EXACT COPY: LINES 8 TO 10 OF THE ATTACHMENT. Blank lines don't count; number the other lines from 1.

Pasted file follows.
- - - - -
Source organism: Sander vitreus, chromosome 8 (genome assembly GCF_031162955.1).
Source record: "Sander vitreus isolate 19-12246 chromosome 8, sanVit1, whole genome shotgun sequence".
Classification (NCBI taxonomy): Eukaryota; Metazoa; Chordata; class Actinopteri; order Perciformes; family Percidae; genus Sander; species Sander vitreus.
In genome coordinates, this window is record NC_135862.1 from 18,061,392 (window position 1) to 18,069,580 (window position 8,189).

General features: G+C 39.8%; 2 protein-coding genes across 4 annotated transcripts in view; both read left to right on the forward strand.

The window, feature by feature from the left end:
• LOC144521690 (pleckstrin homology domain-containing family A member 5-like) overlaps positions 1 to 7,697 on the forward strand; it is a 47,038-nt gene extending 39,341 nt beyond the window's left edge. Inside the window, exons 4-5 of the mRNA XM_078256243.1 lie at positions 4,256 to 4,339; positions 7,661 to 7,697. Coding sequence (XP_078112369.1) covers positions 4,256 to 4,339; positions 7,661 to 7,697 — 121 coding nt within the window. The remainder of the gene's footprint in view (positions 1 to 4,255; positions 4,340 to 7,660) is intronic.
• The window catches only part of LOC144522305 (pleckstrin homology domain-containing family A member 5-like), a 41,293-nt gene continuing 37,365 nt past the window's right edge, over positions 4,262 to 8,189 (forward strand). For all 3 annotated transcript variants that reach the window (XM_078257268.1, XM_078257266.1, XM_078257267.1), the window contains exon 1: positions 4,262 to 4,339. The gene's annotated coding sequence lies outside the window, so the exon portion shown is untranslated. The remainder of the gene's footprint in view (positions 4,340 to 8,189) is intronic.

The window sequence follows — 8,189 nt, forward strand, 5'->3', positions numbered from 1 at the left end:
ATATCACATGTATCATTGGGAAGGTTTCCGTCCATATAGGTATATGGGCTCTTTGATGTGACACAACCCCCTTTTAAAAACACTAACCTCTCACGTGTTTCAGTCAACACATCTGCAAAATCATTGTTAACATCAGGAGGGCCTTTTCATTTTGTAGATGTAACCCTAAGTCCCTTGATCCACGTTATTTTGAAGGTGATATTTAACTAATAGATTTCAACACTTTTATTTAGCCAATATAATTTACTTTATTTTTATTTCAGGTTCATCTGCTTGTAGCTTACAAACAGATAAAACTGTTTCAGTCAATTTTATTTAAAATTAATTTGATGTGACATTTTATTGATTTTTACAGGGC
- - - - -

• The window catches only part of LOC144522305 (pleckstrin homology domain-containing family A member 5-like), a 41,293-nt gene continuing 37,365 nt past the window's right edge, over positions 4,262 to 8,189 (forward strand). For all 3 annotated transcript variants that reach the window (XM_078257268.1, XM_078257266.1, XM_078257267.1), the window contains exon 1: positions 4,262 to 4,339. The gene's annotated coding sequence lies outside the window, so the exon portion shown is untranslated. The remainder of the gene's footprint in view (positions 4,340 to 8,189) is intronic.

The window sequence follows — 8,189 nt, forward strand, 5'->3', positions numbered from 1 at the left end:
ATATCACATGTATCATTGGGAAGGTTTCCGTCCATATAGGTATATGGGCTCTTTGATGTGACACAACCCCCTTTTAAAAACACTAACCTCTCACGTGTTTCAGTCAACACATCTGCAAAATCATTGTTAACATCAGGAGGGCCTTTTCATTTTGTAGATGTAACCCTAAGTCCCTTGATCCACGTTATTTTGAAGGTGATATTTAACTAATAGATTTCAACACTTTTATTTAGCCAATATAATTTACTTTATTTTTATTTCAGGTTCATCTGCTTGTAGCTTACAAACAGATAAAACTGTTTCAGTCAATTTTATTTAAAATTAATTTGATGTGACATTTTATTGATTTTTACAGGGC